3. The method according to claim 1 wherein said chromatographic transport facilitating agent is casein.
4. The method according to claim 1 wherein said chromatographic transport facilitating agent is polyethylene glycol.
5. The method according to claim 1 wherein said chromatographic transport facilitating agent is gelatin.
6. The method according to claim 1 wherein said chromatographic transport facilitating agent is bovine serum albumin.
7. The method according to claim 1 wherein said chromatographic transport facilitating agent is a detergent.
8. The method according to claim 1 wherein said colloidal particles have a diameter ranging from about 1 nm to about 200 nm.
9. The method according to claim 8 wherein said colloidal particles have a diameter ranging from about 40 nm to about 80 nm.
10. The method according to claim 1 wherein said colloidal particles are colloidal metal particles.
11. The method according to claim 10 wherein said colloidal metal particles are colloidal gold particles.
12. The method according to claim 1 wherein said colloidal particles are non-metal colloidal particles.
13. The method according to claim 12 wherein said colloidal particles are colloidal selenium particles.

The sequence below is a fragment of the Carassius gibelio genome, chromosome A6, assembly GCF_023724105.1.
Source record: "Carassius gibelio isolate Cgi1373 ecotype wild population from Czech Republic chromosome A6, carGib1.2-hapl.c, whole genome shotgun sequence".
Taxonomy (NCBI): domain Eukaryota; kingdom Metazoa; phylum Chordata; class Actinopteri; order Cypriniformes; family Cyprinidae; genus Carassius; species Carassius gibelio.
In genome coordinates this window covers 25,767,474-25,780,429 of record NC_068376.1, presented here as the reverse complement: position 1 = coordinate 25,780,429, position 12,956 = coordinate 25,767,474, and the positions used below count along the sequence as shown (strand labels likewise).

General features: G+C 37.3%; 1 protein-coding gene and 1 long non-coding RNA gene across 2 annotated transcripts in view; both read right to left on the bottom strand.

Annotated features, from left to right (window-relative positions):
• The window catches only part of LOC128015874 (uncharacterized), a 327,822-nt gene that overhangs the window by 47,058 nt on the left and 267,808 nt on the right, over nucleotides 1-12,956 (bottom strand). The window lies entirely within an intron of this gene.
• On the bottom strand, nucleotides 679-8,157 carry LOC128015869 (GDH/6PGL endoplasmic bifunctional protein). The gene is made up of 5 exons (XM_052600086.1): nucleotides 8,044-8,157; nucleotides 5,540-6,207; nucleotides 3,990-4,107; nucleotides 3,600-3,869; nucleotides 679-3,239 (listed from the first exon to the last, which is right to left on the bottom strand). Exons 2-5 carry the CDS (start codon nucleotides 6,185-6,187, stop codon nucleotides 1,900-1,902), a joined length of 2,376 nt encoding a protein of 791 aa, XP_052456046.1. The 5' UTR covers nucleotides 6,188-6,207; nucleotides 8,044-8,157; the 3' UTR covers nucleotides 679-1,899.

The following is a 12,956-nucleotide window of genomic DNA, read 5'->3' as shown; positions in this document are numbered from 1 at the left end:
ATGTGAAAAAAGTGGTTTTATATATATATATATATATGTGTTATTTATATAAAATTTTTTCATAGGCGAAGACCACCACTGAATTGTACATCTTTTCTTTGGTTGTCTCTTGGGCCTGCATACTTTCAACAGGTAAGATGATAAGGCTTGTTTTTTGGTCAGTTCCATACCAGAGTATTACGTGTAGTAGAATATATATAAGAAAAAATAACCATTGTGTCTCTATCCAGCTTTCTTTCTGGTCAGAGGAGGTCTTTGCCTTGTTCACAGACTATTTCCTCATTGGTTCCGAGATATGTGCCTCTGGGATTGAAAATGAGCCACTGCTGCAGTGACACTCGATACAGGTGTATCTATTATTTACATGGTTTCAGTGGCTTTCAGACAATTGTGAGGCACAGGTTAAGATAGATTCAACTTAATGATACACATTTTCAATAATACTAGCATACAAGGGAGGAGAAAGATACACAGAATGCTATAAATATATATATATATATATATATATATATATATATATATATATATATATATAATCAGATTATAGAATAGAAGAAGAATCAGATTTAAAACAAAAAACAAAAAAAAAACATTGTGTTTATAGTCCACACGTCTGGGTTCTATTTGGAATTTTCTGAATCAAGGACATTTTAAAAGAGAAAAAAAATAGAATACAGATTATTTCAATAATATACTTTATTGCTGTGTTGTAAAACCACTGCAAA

Description

The present application is a continuation of U.S. Ser. No. 08/543,227, filed on Oct. 13, 1995, now abandoned which is a continuation of U.S. Ser. No. 08/260,612, filed on Jun. 16, 1994, which is a continuation of U.S. Ser. No. 07/809,598, filed on Dec. 18, 1991, which is a continuation of U.S. Ser. No. 07/072,459, filed on Jul. 13, 1987, now U.S. Pat. No. 5,120,643.

BACKGROUND

The present invention relates generally to assay devices and specifically to those devices making use of chromatographic techniques in conducting specific binding assays. According to one aspect of the invention, methods and devices are provided utilizing colloidal particle labelled specific binding materials which are chromatographically mobile and capable of producing visually detectable signals. According to another aspect of the invention, methods and devices are provided utilizing labelled specific binding materials including colloidal particle labelled materials and enzyme labelled materials which are dried onto a chromatographic medium in the presence of a meta-soluble protein and are capable of being rapidly resolubilized in the presence of an appropriate solvent such as the sample or a chromatographic transport solvent.

Immunological assays have proven to be of great value in a variety of clinical applications. Such assays depend upon specific binding reactions between immunoglobulins (antibodies) and materials presenting specific antigenic determinants (antigens). Antibodies bind selectively with ligand materials presenting the antigen for which they are specifically reactive and are capable of distinguishing the ligand from other materials having similar characteristics.